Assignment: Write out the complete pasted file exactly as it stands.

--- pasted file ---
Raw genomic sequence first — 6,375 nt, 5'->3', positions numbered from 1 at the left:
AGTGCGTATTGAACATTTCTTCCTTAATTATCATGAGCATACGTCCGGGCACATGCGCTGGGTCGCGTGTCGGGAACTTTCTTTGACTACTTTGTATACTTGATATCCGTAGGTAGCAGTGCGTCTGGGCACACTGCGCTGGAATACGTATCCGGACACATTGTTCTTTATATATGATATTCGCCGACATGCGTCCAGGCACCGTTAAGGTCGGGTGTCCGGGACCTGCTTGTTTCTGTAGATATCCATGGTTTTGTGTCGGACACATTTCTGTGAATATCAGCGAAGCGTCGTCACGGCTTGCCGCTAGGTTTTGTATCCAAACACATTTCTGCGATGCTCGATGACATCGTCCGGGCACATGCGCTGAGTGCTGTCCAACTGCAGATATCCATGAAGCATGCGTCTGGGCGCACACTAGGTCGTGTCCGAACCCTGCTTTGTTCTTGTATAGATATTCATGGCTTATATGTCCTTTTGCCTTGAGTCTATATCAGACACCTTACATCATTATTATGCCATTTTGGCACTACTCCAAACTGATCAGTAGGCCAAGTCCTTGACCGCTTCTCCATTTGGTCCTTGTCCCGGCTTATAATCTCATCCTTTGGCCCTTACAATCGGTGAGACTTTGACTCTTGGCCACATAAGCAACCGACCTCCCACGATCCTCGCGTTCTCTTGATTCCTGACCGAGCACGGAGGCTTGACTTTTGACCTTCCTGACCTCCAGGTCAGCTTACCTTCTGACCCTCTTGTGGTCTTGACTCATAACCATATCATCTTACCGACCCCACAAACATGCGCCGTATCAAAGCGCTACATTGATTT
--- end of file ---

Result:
Raw genomic sequence first — 6,375 nt, 5'->3', positions numbered from 1 at the left:
AGTGCGTATTGAACATTTCTTCCTTAATTATCATGAGCATACGTCCGGGCACATGCGCTGGGTCGCGTGTCGGGAACTTTCTTTGACTACTTTGTATACTTGATATCCGTAGGTAGCAGTGCGTCTGGGCACACTGCGCTGGAATACGTATCCGGACACATTGTTCTTTATATATGATATTCGCCGACATGCGTCCAGGCACCGTTAAGGTCGGGTGTCCGGGACCTGCTTGTTTCTGTAGATATCCATGGTTTTGTGTCGGACACATTTCTGTGAATATCAGCGAAGCGTCGTCACGGCTTGCCGCTAGGTTTTGTATCCAAACACATTTCTGCGATGCTCGATGACATCGTCCGGGCACATGCGCTGAGTGCTGTCCAACTGCAGATATCCATGAAGCATGCGTCTGGGCGCACACTAGGTCGTGTCCGAACCCTGCTTTGTTCTTGTATAGATATTCATGGCTTATATGTCCTTTTGCCTTGAGTCTATATCAGACACCTTACATCATTATTATGCCATTTTGGCACTACTCCAAACTGATCAGTAGGCCAAGTCCTTGACCGCTTCTCCATTTGGTCCTTGTCCCGGCTTATAATCTCATCCTTTGGCCCTTACAATCGGTGAGACTTTGACTCTTGGCCACATAAGCAACCGACCTCCCACGATCCTCGCGTTCTCTTGATTCCTGACCGAGCACGGAGGCTTGACTTTTGACCTTCCTGACCTCCAGGTCAGCTTACCTTCTGACCCTCTTGTGGTCTTGACTCATAACCATATCATCTTACCGACCCCACAAACATGCGCCGTATCAAAGCGCTACATTGATTT